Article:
There are essentially two key observations in this respect: observation the first, that existing algorithms could run much, much faster on a quantum computer and with much, much more data.  However, much more exciting is observation the second: that quantum computers would allow one to construct much more complex and intricate algorithms for supervised and unsupervised learning.

Towards the objective of actually building such a device, there was a recent breakthrough achieved where researchers managed to construct a quantum Fredkin gate.  The reason this is exciting is because Fredkin gates are atomic to conventional computers: any logic operation can be devised by stringing a whole series of them together (rather like NAND gates in logic diagrams).

Of course this might not necessarily be ‘the’ critical advance but quantum computing is an area that is certainly seeing a large amount of progress at the moment.  Doubtless people are hungry for more computational power, beyond what is achievable with classical computers – and the time seems perhaps right, with the slow down currently being experienced in Moore’s law for run-of-the-mill circuitry.

Google compute cloud

Another thing that I recently learned was how deeply subtle and sophisticated google’s cloud computing operation has become.  With products such as bigtable, redshift, dataflow (based on Apache Beam) and others, Google has become truly a formidable contender in the area from a relatively late start on Amazon’s established lead just a few years ago.

I will not write much here because I do not understand too much about what google has to offer, but I thought I would point out how quickly it appears that this area has moved, and how sophisticated cloud computing services have become.  The price points do not seem too bad, either – I learned the other day that one can hire a t2.nano from Amazon now for about $3.50 USD a month, which is amazingly cheap (although, of course, you get what you pay for, which, in the case of a t2.nano, is next to nothing at all).

Automated testing of virtual reality applications or ‘websites’

As a tester (my current gig) I have been wondering as to what automation testing might look like for a virtual reality based application or website.  I think it could be quite interesting to write tests for such beasts.

Towards a ‘static’ virtual reality website on the web

I am also interested as to what a ‘static’ virtual reality website might look like.  In particular it would be nice to have say a room with bulletin boards on the walls and clickable links, or the ability to read a newspaper lying on a virtual table, for instance.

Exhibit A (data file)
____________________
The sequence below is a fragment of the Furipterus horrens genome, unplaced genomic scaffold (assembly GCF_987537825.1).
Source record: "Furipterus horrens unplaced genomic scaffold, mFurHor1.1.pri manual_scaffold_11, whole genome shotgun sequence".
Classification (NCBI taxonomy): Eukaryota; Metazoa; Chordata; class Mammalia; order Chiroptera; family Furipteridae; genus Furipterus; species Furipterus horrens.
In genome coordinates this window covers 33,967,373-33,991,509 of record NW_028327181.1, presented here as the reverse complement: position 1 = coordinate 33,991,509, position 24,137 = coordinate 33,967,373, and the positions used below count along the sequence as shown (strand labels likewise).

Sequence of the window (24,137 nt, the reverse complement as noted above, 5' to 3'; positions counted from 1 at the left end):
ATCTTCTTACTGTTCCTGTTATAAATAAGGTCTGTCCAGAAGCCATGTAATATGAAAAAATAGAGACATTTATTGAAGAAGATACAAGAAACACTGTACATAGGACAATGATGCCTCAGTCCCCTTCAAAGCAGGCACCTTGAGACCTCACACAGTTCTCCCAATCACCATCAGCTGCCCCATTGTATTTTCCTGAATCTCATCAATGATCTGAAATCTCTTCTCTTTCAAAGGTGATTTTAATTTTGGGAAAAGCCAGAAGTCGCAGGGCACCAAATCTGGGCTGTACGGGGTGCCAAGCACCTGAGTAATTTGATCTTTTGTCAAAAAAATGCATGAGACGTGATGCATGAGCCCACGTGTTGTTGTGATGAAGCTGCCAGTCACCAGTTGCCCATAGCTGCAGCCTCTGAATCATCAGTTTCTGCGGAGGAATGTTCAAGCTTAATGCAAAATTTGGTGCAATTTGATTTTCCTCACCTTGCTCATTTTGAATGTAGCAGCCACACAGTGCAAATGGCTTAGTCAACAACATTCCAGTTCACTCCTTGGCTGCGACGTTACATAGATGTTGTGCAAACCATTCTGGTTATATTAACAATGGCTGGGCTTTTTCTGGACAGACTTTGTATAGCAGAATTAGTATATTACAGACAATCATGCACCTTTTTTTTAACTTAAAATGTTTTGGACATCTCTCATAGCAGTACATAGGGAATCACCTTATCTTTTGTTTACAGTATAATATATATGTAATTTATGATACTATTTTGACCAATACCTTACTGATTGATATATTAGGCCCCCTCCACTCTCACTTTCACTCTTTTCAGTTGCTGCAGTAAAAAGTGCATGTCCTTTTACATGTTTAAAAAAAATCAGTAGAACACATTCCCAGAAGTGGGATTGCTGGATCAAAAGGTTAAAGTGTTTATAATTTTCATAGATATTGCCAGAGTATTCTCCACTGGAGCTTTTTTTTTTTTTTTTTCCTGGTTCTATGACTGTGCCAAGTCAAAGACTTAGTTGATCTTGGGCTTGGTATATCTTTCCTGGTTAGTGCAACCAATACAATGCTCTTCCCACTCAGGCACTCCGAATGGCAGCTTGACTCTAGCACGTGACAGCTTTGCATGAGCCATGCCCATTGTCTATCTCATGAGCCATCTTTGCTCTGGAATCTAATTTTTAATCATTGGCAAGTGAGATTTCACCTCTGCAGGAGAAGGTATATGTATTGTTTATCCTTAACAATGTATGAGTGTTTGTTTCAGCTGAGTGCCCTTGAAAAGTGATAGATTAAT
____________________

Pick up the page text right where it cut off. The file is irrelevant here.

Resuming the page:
Integration testing of microservices

I’ve noticed that there is a trend in microservices testing towards using docker compose and jenkins to run tests based on a build pull request, to spin up a container for the project, and also containers for adjacent projects.  The idea is then that one hits endpoints on these boxes to verify that APIs are working correctly.  This is something that I would like to see better documentation for on the web, but so far most of the knowledge seems to be locked up in the heads of specialists, and there are not many public projects or tutorials (or courses!) geared towards teaching people how to do this form of blackbox testing.  Hopefully in the next year or two there will be some more chatter on the web in regards to this area, because it is certainly something that I’d like to do a bit more of.

Story ideas

In want of writing a story I thought I might write a few (short) story ideas.  Maybe I’ll post a short story to this blog tomorrow to make up for sidestepping my previous promise in said regard.

  • I thought it might be interesting to write something based in a world where some corporation exerts tremendous control.  Over time, the protagonist eventually finds their way to the executive of this company, and discovers a terrifying secret: that the Chief Executive Officer is actually just a magic 8-ball named Terence.  ‘The shareholders love him.’
  • A horse play.  A children’s story written as a play, where the main contenders are essentially just horses that do not behave themselves particularly well.
  • Writing about the present from the perspective of the past (eg, the way SF authors in the 1960s viewed today), which inserting incongruous references.  For instance, writing about the early years of the 21st century in a moon base, and then making reference to a contemporary event that actually has happened.